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What do you say to the following way of teaching "if" and "the following are equivalent"? Has somebody ever taught it like this?

An implication A -> B can be viewed as asserting that B is at least as true as A. Thus if A -> B and A -> B then A and B have the same truth value ("at least as true" in both directions). Also, under this interpretation it is easy to see that it suffices to prove a cyclic chain of implication A_1 -> A_2 -> ... -> A_n -> A_1 in order to show that A_1, ..., A_n are equivalent (that is, that they have the same truth value).

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    $\begingroup$ " if A -> B and A -> B" : Typo? $\endgroup$ – Joseph O'Rourke Sep 27 '16 at 22:36
  • $\begingroup$ You can use $A_1 \to A_2 \to \ldots \to A_n \to A_1$ (note the $'s) to get $A_1 \to A_2 \to \ldots \to A_n \to A_1$. $\endgroup$ – dtldarek Sep 28 '16 at 9:53
  • $\begingroup$ Present this as a generalization of $A\Leftrightarrow B$. Your chain is the same as $A_1\Leftrightarrow A_2,\ A_2\Leftrightarrow A_3,\cdots, A_n\Leftrightarrow A_1$ but organized in a way tailored for proving certain "big concepts." $\endgroup$ – user52817 Sep 28 '16 at 19:54
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Maybe Terence Tao's logic section of his text "Analysis 1" is an example. He writes:

One can also think of the statement “if X, then Y ” as “Y is at least as true as X” - if X is true, then Y also has to be true, but if X is false, Y could be as false as X, but it could also be true. This should be compared with “X if and only if Y ”, which asserts that X and Y are equally true.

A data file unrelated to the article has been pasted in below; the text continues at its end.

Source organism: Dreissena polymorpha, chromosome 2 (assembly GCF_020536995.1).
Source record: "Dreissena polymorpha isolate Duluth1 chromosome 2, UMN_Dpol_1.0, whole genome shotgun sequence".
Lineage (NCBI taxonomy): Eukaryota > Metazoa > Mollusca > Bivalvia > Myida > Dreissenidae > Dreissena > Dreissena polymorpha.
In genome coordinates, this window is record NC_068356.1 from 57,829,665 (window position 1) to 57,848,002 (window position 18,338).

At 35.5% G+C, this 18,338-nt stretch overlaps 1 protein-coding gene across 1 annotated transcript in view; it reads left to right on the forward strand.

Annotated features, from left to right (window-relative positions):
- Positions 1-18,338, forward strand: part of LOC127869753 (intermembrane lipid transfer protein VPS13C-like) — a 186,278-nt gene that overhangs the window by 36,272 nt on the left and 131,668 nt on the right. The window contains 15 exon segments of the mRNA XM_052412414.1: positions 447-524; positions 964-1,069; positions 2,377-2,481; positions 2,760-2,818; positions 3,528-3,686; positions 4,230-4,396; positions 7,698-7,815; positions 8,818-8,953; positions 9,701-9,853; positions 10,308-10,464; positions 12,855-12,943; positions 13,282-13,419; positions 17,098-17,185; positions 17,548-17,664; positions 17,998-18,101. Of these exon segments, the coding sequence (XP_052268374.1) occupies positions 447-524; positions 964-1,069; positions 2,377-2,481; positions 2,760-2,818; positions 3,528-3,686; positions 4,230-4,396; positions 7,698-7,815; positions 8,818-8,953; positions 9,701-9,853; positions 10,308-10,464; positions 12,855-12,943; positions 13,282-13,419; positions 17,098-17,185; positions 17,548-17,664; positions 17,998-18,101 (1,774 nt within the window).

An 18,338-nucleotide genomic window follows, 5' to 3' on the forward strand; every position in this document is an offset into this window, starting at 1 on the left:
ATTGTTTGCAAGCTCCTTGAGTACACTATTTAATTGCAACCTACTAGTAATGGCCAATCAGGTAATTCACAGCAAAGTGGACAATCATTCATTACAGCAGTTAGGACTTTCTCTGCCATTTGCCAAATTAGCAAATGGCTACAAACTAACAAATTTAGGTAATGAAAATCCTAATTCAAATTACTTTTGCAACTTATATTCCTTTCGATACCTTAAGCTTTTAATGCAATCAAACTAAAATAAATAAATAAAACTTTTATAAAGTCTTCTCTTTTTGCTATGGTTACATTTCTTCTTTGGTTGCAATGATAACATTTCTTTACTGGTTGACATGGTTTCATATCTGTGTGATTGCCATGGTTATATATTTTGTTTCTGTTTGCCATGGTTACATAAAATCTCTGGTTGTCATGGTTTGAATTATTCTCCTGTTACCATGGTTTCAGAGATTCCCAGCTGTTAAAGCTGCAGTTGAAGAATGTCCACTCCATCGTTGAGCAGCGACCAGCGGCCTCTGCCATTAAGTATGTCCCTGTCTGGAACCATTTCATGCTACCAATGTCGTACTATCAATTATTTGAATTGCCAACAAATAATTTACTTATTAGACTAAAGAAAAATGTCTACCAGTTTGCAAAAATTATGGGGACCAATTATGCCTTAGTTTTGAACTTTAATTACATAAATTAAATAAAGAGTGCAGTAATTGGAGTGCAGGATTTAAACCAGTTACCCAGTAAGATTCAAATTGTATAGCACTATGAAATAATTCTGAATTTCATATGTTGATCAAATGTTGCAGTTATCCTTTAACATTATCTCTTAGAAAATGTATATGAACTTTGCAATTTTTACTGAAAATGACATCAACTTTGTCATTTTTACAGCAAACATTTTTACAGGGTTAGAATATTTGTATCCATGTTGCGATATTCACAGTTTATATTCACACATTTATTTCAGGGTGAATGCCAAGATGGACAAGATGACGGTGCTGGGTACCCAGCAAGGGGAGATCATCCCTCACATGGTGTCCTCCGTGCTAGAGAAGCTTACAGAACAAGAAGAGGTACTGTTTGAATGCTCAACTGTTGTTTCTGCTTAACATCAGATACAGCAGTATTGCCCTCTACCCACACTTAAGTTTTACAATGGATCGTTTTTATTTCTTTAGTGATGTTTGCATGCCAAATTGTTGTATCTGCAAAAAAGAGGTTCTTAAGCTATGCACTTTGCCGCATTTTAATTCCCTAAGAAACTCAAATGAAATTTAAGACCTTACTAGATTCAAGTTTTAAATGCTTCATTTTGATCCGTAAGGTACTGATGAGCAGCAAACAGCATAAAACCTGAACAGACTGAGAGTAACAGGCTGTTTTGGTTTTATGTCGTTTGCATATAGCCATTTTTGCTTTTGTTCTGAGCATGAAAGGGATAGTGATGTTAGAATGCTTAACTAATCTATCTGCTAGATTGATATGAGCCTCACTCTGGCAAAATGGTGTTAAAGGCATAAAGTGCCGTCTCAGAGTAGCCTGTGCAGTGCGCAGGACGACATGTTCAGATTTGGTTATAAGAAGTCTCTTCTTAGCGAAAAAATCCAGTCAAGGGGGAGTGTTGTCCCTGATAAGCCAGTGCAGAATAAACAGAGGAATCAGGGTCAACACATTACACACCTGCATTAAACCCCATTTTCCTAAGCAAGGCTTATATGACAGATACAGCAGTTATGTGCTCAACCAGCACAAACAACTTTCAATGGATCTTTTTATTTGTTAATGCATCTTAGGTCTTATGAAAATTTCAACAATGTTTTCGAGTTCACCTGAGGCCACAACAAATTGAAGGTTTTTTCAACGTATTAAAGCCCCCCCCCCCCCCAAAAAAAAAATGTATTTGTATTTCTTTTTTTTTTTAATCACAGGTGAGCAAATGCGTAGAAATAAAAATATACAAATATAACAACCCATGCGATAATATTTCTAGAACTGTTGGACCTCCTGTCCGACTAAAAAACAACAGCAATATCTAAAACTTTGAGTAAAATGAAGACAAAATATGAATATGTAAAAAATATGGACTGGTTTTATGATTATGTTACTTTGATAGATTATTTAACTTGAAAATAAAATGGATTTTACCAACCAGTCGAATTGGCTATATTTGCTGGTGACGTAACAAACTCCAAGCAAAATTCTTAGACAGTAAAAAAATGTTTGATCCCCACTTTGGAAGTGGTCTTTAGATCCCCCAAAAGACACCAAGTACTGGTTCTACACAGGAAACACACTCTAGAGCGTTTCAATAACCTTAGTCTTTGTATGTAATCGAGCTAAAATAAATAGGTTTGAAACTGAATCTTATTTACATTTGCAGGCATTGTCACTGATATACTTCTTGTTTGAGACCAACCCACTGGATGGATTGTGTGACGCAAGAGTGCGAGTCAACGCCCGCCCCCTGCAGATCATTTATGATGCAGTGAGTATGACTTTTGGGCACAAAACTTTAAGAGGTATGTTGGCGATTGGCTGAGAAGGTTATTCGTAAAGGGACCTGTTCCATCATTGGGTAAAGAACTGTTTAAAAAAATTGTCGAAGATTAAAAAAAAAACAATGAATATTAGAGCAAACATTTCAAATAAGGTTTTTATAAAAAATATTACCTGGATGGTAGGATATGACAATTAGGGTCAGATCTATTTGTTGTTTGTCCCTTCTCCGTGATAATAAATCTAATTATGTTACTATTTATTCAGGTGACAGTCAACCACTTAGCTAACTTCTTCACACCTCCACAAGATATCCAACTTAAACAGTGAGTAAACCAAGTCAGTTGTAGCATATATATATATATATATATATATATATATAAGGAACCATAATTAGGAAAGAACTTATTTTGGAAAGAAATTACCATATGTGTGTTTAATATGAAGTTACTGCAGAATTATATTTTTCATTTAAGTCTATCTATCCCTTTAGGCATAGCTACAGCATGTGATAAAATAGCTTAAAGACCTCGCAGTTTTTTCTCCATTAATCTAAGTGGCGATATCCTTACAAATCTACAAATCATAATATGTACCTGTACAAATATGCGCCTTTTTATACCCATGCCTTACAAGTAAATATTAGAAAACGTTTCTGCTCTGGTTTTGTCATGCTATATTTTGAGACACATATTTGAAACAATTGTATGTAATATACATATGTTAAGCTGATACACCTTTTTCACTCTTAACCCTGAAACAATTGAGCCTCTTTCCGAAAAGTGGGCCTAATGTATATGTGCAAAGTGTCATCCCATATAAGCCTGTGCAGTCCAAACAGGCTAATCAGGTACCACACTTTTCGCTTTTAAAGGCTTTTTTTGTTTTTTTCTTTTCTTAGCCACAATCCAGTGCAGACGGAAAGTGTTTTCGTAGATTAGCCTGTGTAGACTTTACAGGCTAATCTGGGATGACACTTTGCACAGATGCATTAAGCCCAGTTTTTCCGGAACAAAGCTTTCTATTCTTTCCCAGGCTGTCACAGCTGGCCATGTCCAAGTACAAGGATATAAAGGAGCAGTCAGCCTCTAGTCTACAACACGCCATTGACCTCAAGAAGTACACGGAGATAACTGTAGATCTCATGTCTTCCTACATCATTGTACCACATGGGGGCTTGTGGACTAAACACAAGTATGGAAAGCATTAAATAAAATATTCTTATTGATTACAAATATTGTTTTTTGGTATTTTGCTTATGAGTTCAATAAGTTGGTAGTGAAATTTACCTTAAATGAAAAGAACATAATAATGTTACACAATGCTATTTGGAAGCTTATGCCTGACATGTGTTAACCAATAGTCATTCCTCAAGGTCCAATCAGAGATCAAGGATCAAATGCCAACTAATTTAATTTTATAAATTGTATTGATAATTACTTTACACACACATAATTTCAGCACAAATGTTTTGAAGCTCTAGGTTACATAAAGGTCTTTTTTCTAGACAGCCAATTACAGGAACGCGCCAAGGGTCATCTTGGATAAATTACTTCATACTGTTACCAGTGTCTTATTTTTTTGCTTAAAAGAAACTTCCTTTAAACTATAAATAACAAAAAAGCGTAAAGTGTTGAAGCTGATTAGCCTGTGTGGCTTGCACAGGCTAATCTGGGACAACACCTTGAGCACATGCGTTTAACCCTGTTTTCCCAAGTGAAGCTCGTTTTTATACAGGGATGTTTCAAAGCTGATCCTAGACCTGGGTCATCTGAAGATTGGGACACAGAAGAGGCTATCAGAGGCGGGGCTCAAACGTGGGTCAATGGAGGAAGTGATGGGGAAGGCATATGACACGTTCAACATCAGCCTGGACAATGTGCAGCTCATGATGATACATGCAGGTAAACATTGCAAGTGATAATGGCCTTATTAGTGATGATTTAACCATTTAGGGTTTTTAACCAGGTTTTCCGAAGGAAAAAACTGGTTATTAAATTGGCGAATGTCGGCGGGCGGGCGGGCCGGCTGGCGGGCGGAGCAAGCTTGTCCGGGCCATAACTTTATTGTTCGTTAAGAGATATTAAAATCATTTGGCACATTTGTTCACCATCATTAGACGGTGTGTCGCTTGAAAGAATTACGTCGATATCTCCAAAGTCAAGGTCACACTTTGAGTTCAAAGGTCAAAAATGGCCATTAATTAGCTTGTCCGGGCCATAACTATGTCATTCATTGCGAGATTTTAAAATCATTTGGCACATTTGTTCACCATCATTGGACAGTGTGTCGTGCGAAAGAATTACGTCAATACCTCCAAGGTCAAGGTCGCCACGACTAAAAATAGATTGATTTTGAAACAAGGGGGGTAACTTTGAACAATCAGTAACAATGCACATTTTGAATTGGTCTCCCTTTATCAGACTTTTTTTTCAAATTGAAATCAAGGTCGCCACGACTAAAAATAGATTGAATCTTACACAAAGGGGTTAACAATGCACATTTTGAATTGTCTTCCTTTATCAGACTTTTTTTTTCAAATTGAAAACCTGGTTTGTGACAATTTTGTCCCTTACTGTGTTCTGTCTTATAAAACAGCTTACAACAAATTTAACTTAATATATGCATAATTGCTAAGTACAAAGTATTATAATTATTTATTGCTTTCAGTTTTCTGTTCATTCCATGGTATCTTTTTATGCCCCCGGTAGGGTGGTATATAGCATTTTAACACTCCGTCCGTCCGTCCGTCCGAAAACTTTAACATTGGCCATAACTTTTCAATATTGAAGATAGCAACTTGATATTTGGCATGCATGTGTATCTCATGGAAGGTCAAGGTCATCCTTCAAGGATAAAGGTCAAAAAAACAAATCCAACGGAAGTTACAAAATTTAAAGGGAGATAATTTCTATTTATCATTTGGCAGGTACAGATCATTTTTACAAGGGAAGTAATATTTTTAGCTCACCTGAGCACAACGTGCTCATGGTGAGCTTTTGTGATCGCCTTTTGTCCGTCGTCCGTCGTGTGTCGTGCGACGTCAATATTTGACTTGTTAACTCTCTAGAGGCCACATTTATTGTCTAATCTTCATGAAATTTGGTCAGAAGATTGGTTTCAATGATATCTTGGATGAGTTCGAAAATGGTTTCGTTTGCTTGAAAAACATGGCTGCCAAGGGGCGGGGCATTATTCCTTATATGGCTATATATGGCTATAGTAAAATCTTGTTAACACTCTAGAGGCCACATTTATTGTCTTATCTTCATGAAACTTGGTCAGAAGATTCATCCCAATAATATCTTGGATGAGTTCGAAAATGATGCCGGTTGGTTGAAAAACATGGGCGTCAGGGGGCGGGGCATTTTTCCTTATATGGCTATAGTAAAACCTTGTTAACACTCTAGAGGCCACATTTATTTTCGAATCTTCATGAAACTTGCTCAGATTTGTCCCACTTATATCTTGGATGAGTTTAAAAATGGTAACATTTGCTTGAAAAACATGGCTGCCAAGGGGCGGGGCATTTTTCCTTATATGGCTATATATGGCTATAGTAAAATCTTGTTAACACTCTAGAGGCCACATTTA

So there he explains why $(A\implies B)\quad\land\quad (B\implies A)$ is the same as saying that $A$ and $B$ have the same truth value. He also gives the following exercise:

Suppose you know that X is true if and only if Y is true, and you know that Y is true if and only if Z is true. Is this enough to show that X, Y, Z are all logically equivalent? Explain.

Using the information given in the text (that "If A, then B" means "B is at least as true as A"), the solution you have given is obvious.

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I don't know that that's the most common way of teaching it, however, the idea that "if A then B" represents an ordering of truth values such that B is at least as true as A is mathematically and conceptually sound.

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It's an interesting idea. In programmers' terms, if you count 0 as your "truth" value and 1 as your "false" value (which is how it works in some programming languages), then:

$A => B$

means "A is equal to or greater than B."

A >= B

;)

So if A is 0, then B has to be 0 as well (true) because it can't be anything smaller.

Likewise if B is 1 (false), then A can't be anything greater, so must be equal (also false).

But if A is 1, B could satisfy the comparison by being either 0 or 1.


It's a very interesting (and humorous!) thought experiment.

I would NOT recommend it as your first pedagogical entry to the subject of logical implication.

Bring it up after your students are comfortable with the idea of logical implication, and bring it up labeled clearly as an unusual way of looking at it, not generally agreed upon. (My advice.)

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